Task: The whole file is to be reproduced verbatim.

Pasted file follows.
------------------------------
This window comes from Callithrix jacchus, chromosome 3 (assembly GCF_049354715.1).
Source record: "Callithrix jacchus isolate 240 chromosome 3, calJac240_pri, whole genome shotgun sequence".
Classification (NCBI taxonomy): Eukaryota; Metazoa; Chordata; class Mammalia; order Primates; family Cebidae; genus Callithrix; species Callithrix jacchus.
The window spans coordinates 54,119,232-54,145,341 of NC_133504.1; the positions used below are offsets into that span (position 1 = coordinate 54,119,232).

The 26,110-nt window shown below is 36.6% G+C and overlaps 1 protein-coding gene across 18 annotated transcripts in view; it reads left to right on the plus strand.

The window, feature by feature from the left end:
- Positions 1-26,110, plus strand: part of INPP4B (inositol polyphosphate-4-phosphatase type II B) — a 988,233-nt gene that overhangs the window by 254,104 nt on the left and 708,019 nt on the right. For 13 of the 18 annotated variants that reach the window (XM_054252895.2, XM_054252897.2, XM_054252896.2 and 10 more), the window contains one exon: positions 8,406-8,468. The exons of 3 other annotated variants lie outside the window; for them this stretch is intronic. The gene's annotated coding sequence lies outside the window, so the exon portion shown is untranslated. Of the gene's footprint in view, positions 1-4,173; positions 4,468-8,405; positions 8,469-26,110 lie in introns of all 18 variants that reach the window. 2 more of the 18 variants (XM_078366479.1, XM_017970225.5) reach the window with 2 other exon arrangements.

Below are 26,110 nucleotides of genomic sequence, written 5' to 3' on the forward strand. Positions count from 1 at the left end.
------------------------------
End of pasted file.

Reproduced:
This window comes from Callithrix jacchus, chromosome 3 (assembly GCF_049354715.1).
Source record: "Callithrix jacchus isolate 240 chromosome 3, calJac240_pri, whole genome shotgun sequence".
Classification (NCBI taxonomy): Eukaryota; Metazoa; Chordata; class Mammalia; order Primates; family Cebidae; genus Callithrix; species Callithrix jacchus.
The window spans coordinates 54,119,232-54,145,341 of NC_133504.1; the positions used below are offsets into that span (position 1 = coordinate 54,119,232).

The 26,110-nt window shown below is 36.6% G+C and overlaps 1 protein-coding gene across 18 annotated transcripts in view; it reads left to right on the plus strand.

The window, feature by feature from the left end:
- Positions 1-26,110, plus strand: part of INPP4B (inositol polyphosphate-4-phosphatase type II B) — a 988,233-nt gene that overhangs the window by 254,104 nt on the left and 708,019 nt on the right. For 13 of the 18 annotated variants that reach the window (XM_054252895.2, XM_054252897.2, XM_054252896.2 and 10 more), the window contains one exon: positions 8,406-8,468. The exons of 3 other annotated variants lie outside the window; for them this stretch is intronic. The gene's annotated coding sequence lies outside the window, so the exon portion shown is untranslated. Of the gene's footprint in view, positions 1-4,173; positions 4,468-8,405; positions 8,469-26,110 lie in introns of all 18 variants that reach the window. 2 more of the 18 variants (XM_078366479.1, XM_017970225.5) reach the window with 2 other exon arrangements.

Below are 26,110 nucleotides of genomic sequence, written 5' to 3' on the forward strand. Positions count from 1 at the left end.